Adaptive Adventures and SCI Realities

As I sit down to write this, I have a choice: give you the highlights or give you the truth. I want to go with the highlights—it would be much easier to go with the highlights. It would be much easier to give you the inspirational you have no limits #yolo version of my weekend (note for my mom: YOLO = you only live once). But I can’t give you the highlight reel because the highlight reel feels dishonest. Because in the less than 48 hours I spent away this weekend, I experienced awesome highs and terrible lows and the most confusing part of it all is that spinal cord injury was at the root of everything.

The weekend was about adventure. We signed up for Spinal Cord Injury BC’s annual adrenaline weekend in Whistler, BC to experience water sports, mountain biking, rock climbing and more. It’s an opportunity I never would have needed or even known existed had I never been injured. I was nervous but excited and even though the focus was on adapted sports and I was surrounded by other people with an SCI, my injury was the furthest thing from my mind—but not for long.

The first afternoon was about kayaking and paddleboarding. We had been on the water in kayaks for maybe ten minutes when my body chose to remind me that it does what it wants. I have written before about the loss of bladder and bowel control with spinal cord injury. The bladder thing I can handle—its annoying but manageable. But bowels, well that one is more difficult. And sitting in the kayak, in the middle of a lake in Whistler, with my injury far from my mind, I was quickly brought back to the shitty reality of SCI—pun very much intended.

What did I do? I rallied. I jumped in the lake. We got back to the dock and were thankful for staff that know the injury all too well and gave us space without judgement or ridicule. Ian sprinted to the car and back to get supplies and we figured it out. We were back in the kayak in 45 minutes and spent the next hour and a half on the lake in kayaks and on paddlbaords.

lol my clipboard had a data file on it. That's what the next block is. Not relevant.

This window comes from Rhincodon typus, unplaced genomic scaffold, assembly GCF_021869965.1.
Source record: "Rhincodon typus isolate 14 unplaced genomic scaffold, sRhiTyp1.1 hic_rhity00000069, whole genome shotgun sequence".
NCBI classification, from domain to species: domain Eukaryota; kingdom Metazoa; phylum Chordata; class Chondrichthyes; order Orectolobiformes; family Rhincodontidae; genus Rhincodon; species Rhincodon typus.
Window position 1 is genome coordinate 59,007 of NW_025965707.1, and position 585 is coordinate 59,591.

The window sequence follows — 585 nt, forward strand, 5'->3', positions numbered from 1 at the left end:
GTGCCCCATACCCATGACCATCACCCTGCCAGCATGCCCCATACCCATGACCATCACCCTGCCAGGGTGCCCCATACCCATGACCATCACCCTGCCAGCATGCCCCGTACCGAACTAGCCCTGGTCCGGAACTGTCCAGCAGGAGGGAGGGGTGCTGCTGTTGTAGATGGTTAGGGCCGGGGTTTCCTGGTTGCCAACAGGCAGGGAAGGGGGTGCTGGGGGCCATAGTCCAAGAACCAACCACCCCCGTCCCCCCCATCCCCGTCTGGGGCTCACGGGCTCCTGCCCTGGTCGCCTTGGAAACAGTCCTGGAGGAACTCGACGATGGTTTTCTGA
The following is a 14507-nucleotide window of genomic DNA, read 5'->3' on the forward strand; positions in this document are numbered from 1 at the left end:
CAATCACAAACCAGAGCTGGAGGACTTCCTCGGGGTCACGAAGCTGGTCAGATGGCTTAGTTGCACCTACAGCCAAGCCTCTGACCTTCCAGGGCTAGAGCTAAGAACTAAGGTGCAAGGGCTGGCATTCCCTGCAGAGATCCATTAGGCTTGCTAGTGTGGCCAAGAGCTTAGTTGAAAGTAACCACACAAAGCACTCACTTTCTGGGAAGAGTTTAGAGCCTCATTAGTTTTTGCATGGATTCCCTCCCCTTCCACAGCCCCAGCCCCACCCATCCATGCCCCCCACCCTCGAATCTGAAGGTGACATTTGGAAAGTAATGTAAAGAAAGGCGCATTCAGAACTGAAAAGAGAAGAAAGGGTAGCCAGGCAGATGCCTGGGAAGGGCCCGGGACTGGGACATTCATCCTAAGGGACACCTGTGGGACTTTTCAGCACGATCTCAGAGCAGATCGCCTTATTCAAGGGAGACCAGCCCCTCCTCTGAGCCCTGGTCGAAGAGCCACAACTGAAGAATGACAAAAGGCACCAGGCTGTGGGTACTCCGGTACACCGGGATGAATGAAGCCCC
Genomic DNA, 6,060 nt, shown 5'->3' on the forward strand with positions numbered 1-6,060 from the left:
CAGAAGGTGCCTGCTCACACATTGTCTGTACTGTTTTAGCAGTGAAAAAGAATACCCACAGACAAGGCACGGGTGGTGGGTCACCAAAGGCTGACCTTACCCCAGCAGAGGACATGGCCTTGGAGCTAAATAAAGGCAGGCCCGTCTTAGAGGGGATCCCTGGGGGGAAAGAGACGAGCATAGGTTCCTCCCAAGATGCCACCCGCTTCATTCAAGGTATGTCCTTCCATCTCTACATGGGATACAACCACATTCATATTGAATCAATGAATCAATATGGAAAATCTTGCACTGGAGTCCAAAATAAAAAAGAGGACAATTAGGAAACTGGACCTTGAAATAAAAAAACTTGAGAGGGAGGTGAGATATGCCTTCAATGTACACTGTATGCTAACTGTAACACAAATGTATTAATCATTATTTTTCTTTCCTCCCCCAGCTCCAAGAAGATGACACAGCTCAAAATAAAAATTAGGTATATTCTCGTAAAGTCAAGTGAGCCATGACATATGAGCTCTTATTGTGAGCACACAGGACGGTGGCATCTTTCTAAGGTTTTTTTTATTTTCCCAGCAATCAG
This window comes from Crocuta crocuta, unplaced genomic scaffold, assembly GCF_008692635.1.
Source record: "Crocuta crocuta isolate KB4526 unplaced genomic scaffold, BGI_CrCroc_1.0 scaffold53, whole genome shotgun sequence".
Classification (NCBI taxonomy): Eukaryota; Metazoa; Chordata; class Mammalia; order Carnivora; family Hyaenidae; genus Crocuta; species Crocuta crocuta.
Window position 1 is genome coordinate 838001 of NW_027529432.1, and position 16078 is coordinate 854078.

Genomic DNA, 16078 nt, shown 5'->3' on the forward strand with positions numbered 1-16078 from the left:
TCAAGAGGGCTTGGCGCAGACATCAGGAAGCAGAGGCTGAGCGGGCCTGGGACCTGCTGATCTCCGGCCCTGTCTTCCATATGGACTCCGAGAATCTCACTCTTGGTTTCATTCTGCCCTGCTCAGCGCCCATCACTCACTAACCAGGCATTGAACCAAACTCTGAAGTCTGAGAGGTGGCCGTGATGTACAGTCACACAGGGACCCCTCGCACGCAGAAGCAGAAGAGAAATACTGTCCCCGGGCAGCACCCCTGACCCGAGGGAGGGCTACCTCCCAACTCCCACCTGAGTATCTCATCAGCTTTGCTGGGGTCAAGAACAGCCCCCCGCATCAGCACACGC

I allowed myself a short pity-party as I fell asleep that night but was determined to move past it and move on with the weekend. I put it out of my mind: the embarrassment, the frustration—all of it.  It happens. Often months go by between incidents. Saturday meant mountain biking and rock climbing with no time to spend thinking about SCI.

Mountain biking did not disappoint. Getting off-road in a wheelchair isn’t generally Adaptive Adventures and SCI Realitiesattainable and the bike was able to take me places I wouldn’t usually get to see. Being active and out on the the trails while realizing that I can experience more with my husband and kids than I had imagined I would be able to with a spinal cord injury was everything I needed that morning. I would have kept going all day if I could. But I needed to climb a rock face.

Adaptive Adventures and SCI RealitiesRock climbing is so not my thing. I did it once and I’m glad I did but I don’t need to do it again. It was the most physically challenging thing I have ever done and my muscles are still angry at me. I did not make it to the top but I still climbed a rock face so that’s something.

By the end of the day I was exhausted, happy and pretty damn proud of myself. But as I went to crawl into bed at all of 9:30PM, my body betrayed me yet again. Maybe it was because I had let my guard down and assumed it wouldn’t happen again or maybe it was the exhaustion, but I had no fight left in me—there would be no rallying. I dealt with it while anger, frustration and silent tears replaced the happiness and pride, and we packed up and drove home early.

Now, two days later, I’ve had some space, clarity and a chance to reflect. And the harsh truth is that I can do everything within my power to live the life I want, but the injury exists inside of me. And I am at its mercy. I am at the mercy of a condition that just is. It isn’t spiteful. It doesn’t somehow take into account where I am, who I’m with or what I’m doing before causing a problem—it just is. I have some ability to control it but it has the final word.

Carrying around the realities of an illness—physical or mental—like a secret you don’t want exposed only makes it harder to deal with. Holding the truth close to me only makes the burden feel bigger. I am lighter when I share the truth even though the truth is uncomfortable.

Last weekend was not everything I wanted it to be. The emotional highs and lows were exhausting to keep up with. But what’s the alternative? Never experiencing the best of life because you’re constantly fearing the worst of it? I’d rather experience the ends of both spectrums than live constantly in the middle. I’d rather shit myself in a kayak than never get in the kayak at all. A perspective I never thought I’d have.

***A huge thank you to Spinal Cord Injury BC and Whistler Adaptive Sports Program for putting on this awesome weekend***

Would I Change It If I Could?

Imagine you could re-write your life.

Would you do it?